In nomine Jesu I offer you peace,
The mysteries of Faith are revealed as truths, but the purpose of their revelation is life. They are received by the intelligence, but they perfect their work in the will. They enlighten the mind, but they inflame the heart. Nothing has been told us by god as a mere matter for remembrance, but it is committed to us to become a means to achieve the higher life. Even the doctrine of the Trinity comes as an aid in the struggle of my soul to its perfect development, not as a mere puzzle that I have with difficulty to remember in some examination by God or man.
Let me, then, consider the meaning of this mystery as far as the halting and inadequate language of human thought allows me to do so. All the while I must be conscious that I am using human expressions and therefore merely endeavoring to state infinite things in finite categories, to pack divinity into human pigeon-holes. But there can be no harm in my making use of such a method (namely, the attempt to grasp the meaning of mysteries), so long as I realize that any such attempt must be frankly inadequate. The use of this must be fairly admitted, since it is something (for which I should be eternally grateful) to have even an incomplete view of God, so long as it is the best view that at the moment is possible to me. The Church has never suggested that, with the advance of time, she does not obtain a clearer comprehension of the truths of Faith; indeed, she has frequently proclaimed by repeated decisions and definitions the gradual unfolding of her sacred deposit.
The Blessed Trinity is, then, the name we give to that mystery of the divine Persons, who are there yet one, Father and Son and Holy Spirit, constituting in Themselves one single God. Of these, the Father represents power, for I begin my Creed by professing belief in “God, the Father Almighty, Creator of Heaven and earth.” To God in the person of the Father, therefore, I attribute omnipotence.
Of the Son, I learn that He is the Word (the Logos as the Greek of the Gospel terms it, making use of the very phrase current among the philosophers of the time) or the Father, that He is the figure of the Father’s substance, the brightness of the Father’s glory. By all of this, I see that the Son is represented as the reflected image of the Father, the idea that the Father has of Himself, the knowledge of Himself in the mind of the Father, the exact reproduction of Himself begotten of His own intelligence. To the Son, therefore, I attribute wisdom.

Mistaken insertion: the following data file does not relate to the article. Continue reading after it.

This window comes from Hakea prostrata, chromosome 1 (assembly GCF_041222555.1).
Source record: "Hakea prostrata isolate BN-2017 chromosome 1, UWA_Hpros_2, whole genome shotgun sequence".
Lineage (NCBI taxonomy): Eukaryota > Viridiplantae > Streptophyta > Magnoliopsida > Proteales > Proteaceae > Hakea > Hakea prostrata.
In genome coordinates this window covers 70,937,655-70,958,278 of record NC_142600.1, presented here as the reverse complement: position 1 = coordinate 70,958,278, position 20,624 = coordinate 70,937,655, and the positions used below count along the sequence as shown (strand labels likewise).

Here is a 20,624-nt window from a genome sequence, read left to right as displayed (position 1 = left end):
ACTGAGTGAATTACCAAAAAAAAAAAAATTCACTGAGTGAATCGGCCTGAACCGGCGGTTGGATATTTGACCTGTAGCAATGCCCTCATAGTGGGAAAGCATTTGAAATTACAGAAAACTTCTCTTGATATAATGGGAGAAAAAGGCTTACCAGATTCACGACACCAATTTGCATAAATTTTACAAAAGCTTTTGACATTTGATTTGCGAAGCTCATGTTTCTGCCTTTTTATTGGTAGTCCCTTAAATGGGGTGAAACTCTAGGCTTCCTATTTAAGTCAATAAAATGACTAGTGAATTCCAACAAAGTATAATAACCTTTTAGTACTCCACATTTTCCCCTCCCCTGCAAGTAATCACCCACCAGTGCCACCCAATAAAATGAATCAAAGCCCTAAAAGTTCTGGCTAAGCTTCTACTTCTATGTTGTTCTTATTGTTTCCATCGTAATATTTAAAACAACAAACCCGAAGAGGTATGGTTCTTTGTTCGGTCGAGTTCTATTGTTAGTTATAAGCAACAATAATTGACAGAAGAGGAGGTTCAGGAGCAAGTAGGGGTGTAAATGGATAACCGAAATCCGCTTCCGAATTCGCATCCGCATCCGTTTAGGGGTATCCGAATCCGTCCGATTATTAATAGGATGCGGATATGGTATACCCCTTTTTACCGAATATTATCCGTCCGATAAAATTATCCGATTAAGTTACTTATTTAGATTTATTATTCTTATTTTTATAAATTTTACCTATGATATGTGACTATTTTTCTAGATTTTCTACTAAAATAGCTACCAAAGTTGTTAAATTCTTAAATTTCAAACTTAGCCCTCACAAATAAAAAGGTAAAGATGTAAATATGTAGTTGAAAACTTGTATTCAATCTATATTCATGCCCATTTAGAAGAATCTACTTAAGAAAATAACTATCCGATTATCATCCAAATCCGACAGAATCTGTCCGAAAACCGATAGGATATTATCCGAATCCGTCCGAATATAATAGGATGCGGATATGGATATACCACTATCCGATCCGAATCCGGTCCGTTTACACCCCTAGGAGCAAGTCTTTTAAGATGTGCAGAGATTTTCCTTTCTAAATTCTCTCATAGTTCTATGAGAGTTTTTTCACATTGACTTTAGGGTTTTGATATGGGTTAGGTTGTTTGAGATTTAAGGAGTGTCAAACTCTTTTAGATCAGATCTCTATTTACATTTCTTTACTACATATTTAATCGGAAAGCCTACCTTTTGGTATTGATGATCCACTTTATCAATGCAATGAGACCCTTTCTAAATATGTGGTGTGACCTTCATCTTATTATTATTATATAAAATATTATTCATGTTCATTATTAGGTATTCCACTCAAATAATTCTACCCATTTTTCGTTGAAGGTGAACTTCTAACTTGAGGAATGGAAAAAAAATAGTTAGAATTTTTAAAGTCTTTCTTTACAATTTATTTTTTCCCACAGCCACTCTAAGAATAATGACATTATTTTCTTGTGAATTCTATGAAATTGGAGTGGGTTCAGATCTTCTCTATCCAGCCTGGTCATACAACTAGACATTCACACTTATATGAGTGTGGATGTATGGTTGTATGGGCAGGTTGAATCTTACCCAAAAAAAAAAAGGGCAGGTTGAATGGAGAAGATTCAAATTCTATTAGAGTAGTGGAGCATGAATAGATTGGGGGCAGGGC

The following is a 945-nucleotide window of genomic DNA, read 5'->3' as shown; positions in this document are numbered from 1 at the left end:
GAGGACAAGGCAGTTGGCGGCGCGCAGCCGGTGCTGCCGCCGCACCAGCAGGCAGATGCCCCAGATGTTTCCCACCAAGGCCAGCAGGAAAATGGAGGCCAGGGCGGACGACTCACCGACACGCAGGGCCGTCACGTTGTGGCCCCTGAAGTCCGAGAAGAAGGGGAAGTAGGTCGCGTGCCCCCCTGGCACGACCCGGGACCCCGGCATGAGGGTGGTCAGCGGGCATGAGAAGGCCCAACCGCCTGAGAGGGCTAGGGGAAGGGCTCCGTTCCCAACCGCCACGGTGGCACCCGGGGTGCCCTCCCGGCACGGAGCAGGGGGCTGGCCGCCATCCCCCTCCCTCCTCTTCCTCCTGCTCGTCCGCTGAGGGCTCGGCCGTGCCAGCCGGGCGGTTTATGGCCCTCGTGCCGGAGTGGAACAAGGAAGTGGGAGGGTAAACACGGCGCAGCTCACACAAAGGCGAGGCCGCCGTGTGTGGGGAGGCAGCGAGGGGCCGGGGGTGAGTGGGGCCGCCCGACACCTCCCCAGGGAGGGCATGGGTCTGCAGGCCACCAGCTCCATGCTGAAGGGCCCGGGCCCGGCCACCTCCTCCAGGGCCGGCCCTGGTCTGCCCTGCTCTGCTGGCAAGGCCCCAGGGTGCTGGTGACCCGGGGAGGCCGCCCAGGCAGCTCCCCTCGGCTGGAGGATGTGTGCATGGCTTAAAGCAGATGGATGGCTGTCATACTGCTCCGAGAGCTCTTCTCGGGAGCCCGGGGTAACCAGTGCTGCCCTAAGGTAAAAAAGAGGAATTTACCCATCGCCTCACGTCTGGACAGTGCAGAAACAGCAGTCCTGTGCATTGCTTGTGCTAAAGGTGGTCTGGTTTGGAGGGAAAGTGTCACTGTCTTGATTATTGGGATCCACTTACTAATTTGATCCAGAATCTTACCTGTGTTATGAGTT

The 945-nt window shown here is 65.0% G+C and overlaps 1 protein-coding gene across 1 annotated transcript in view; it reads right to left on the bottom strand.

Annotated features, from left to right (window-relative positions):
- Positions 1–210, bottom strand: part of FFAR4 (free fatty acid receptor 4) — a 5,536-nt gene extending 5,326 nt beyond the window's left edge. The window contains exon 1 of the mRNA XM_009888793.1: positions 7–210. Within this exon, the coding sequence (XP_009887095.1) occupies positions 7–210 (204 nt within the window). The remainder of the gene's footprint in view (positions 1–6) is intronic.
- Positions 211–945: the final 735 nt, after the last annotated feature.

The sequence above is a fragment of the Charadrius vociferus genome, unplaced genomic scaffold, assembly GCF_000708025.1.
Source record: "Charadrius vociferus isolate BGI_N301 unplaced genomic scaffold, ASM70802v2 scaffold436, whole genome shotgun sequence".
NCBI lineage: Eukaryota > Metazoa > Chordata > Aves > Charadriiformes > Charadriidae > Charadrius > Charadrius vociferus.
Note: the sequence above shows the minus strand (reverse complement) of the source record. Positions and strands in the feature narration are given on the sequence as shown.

Now, God knowing Himself must love Himself. His perfections are so lovable that once (if these expressions of time may be used of that which is outside all time) God is known even to Himself, He must be loved. Hence, the love of the saints toward Him is not free, but follows necessarily from the sight of Him. Hence, also, God’s knowledge of Himself must be followed by a second or final act, His love. That love, then, which proceeds from the Father and the Son (for in love, there are always two) is the Holy Spirit. It must not be forgotten that we are trying to put into human language what is above language, but we can in this way obtain some glimpse of the truth.
By my belief in the Holy Trinity, then, I acknowledge, in one single God, Power, Wisdom, and Love, and I repeat that these three are one. Therefore are these three inseparable. I cannot suppose that one can operate without the other two, since it is part of my belief that they constitute a Trinity.
Now surely I do see what an immense effect such a doctrine must have upon life. It is no mere question for theologians, but one that concerns every living soul. Whatever is allowed by God’s power must be guided by His wisdom and urged on by His love.
All that happens to me in life, that little worries and the great anxieties, the crises and the daily annoyances, the sorrows and the joys, the harms that reach me through the sins of others, the great crimes of history, the huge and devastating wars, the partings and loves and the whole cycle of human experience are permitted by Power, which is itself wise and loving. These three Persons determine my life, and, since I walk by faith, I must surely grow very patient in my attitude toward life. For how can I complain or criticize God’s Providence, since it all comes under that triple influence of Power, Wisdom, and Love?
Under the guidance, then, of this mystery, I can walk through the valley of death or the more perilous borders of sin without loss of courage or hopefulness. Nothing can make me afraid. How these are separate, yet one, I do not know, nor can I reconcile in my concrete experience the claims of each. It is always a mystery, but a mystery in which I believe. Whatever Power allows on earth is designed in Wisdom and attuned by Love.